This week an Indonesian delegation, led by Army chief of staff general Edhie Widowo, is visiting the Netherlands to have a closer look at Dutch Leopard tanks, for sale since last year’s austerity measures. When we first discussed the potential deal in November just a few details had emerged. Two months later the whole affair has become a major controversy, in both Indonesia and the Netherlands. At stake is an estimated 215 million euro deal for 100 Leopard 2A6 tanks (some sources quote an unrealistically high 600 million USD value.
When Dutch MP’s heard about Jakarta’s interest they raised the issue with Defence minister Hans Hillen, who confirmed ongoing talks but refused to discuss the issue. He notably refused to discuss the Indonesian army’s problematic human rights track record and ongoing abuses in Papua. „As minister of Defence I look at the sale of material that we dispose from the idea that I want to see money, and therefore I don’t have morals“. Ethical questions are the exclusive responsibiliby of the ministers of Economic and Foreign Affairs, he argues. Technically speaking he is correct, as these two ministers check any arms export against the criteria of the EU common position on arms exports. But it is clear that the three minsters work closely together when it comes to negotiating any deal of surplus military material.
In December 2011, a large majority supported a parliamentary resolution urging the government not to sell Leopard tanks to Indonesia because of the risk they might be used against Indonesian people. The Dutch government already had a bad experience with previous exports of surplus armoured vehicles to Bahrain and Egypt that have been used in the popular uprisings of the past year. Meanwhile in Indonesia, parliamentarians started opposing the deal as well, citing a range of objections. “Why, lawmakers demand to know, does the army want a 62-tonne behemoth unsuited to an archipelago with no identifiable land threats and a poor network of roads and bridges, which will be a daunting obstacle to its effective deployment, particularly on populous Java?”, reads a Jakarta Globe commentary. The general impression is that the Army has gone shopping because they have received a major budget boost and wants state-of-the-art weaponry to mirror neighbouring countries’ inventories. “Just imagine, all this time, our cavalry units never owned a heavy tank,” quipped army chief Wibowo, who is also president Yudhoyono’s brother-in-law. Currently Indonesia has some 80 lightweight Scorpion tanks manufactured in the 1980s in Britain and 125 14-tonne, French-made AMX-13 light tanks from the mid-1960s.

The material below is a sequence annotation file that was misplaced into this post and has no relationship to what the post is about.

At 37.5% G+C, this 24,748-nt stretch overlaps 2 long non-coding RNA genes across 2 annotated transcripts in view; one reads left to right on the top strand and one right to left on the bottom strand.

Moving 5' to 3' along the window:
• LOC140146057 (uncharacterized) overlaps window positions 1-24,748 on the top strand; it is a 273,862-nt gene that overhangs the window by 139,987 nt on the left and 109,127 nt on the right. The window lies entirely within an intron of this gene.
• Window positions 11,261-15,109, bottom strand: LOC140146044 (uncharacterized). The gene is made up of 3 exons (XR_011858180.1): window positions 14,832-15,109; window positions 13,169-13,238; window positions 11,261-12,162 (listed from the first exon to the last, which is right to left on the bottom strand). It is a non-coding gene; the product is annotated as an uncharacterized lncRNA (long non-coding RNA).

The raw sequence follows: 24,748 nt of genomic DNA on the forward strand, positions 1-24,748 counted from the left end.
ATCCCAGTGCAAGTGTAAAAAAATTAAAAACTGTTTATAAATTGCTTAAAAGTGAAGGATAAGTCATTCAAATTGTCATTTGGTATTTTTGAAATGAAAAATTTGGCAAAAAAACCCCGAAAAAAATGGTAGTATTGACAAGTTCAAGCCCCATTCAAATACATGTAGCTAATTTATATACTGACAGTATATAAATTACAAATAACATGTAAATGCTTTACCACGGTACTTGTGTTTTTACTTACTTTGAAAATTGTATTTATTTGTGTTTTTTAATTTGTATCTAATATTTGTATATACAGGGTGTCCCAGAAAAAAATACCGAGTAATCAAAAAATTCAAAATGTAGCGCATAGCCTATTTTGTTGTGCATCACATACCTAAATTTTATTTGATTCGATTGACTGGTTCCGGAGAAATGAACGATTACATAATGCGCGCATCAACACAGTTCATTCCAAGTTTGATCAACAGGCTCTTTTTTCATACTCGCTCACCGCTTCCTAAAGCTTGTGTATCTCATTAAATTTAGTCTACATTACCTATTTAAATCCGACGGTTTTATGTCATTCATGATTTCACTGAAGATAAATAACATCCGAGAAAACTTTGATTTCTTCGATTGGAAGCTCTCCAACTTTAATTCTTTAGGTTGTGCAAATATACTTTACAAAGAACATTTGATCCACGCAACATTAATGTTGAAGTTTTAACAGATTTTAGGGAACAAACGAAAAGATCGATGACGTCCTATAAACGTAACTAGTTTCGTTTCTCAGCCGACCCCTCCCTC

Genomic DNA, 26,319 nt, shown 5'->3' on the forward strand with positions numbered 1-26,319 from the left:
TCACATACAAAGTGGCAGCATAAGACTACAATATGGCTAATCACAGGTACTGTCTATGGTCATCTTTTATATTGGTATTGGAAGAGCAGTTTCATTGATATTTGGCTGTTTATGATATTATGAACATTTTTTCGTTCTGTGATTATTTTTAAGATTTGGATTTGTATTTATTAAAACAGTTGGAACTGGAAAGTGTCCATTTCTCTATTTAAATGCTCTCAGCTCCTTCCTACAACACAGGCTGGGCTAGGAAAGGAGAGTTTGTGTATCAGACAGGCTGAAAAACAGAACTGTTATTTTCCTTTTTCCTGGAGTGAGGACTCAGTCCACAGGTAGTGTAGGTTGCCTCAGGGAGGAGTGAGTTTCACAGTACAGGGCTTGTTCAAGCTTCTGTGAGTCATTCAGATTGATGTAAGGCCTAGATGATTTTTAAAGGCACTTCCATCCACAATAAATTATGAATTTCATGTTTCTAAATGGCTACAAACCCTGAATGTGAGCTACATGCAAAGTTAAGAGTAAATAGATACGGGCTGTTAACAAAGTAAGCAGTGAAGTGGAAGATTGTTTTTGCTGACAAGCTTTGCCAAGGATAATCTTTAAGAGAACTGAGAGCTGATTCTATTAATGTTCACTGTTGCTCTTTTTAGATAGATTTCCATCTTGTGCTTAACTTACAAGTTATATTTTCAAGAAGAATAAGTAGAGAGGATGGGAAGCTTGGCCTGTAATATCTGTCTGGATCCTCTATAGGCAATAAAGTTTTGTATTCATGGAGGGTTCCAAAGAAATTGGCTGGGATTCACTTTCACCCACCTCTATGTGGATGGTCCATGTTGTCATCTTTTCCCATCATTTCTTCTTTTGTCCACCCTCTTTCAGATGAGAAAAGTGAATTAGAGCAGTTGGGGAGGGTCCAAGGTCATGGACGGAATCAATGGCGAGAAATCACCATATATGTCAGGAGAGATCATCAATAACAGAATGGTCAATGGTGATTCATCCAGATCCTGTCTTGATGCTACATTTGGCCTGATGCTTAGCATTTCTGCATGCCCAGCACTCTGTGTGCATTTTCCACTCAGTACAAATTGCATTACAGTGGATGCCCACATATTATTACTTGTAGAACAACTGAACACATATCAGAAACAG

The heavy weight of the Leopards would make them useless to operate in Indonesia due to infrastructural problems, counter Indonesian MPs Another MP claims that state arms manufacturer Pindad was preparing a battle tank prototype that deserved the first look from the military. And: “If imports are necessary, the government should look for countries that do not tend to dictate to us too much on arms purchases,” representative Syahfan said. Apparently the former coloniser should refrain from expressing human rights concerns.
Most importantly: against what threat would Indonesian tanks be a likely military answer? Not against an invasion by China. And locating them in Kalimantan (Indonesian Borneo) would likely upset Malaysia and force them to move their tanks over from the western peninsula to Sarawak (the Malaysian part of Borneo).
Additionally, lawmakers have questioned the procurement plans, saying that they revealed that military planners gave little attention to the Navy or Air Force [however, in recent years Indonesia has spent considerable money on both new Dutch corvettes, as well as Russian Sukhoi fighter jets]. House member Susaningtyas Kertapati argued that the Defence ministry should have prioritised the procurement of patrol ships to guard the country’s maritime borders as Indonesia had far greater sea than land massSo if not against external treats, what use can be seen for the tanks? Keeping protesters away from the streets of major cities? Other internal treats? The outcome of the Indonesian visit will be reported upon return, the Jakarta Post quotes army spokesman Brig. Gen. Wiryantoro.
In the Dutch context the government quite uniquely needs parliamentary approval for any surplus sales – which appears unlikely in this specific case, unless one of the parties previously against the deal will switch sides. With such strong resistance in both the Indonesian and Dutch parliaments against the transfer of Leopard tanks, why would either democratic government continue negotiating a deal that lacks necessary support?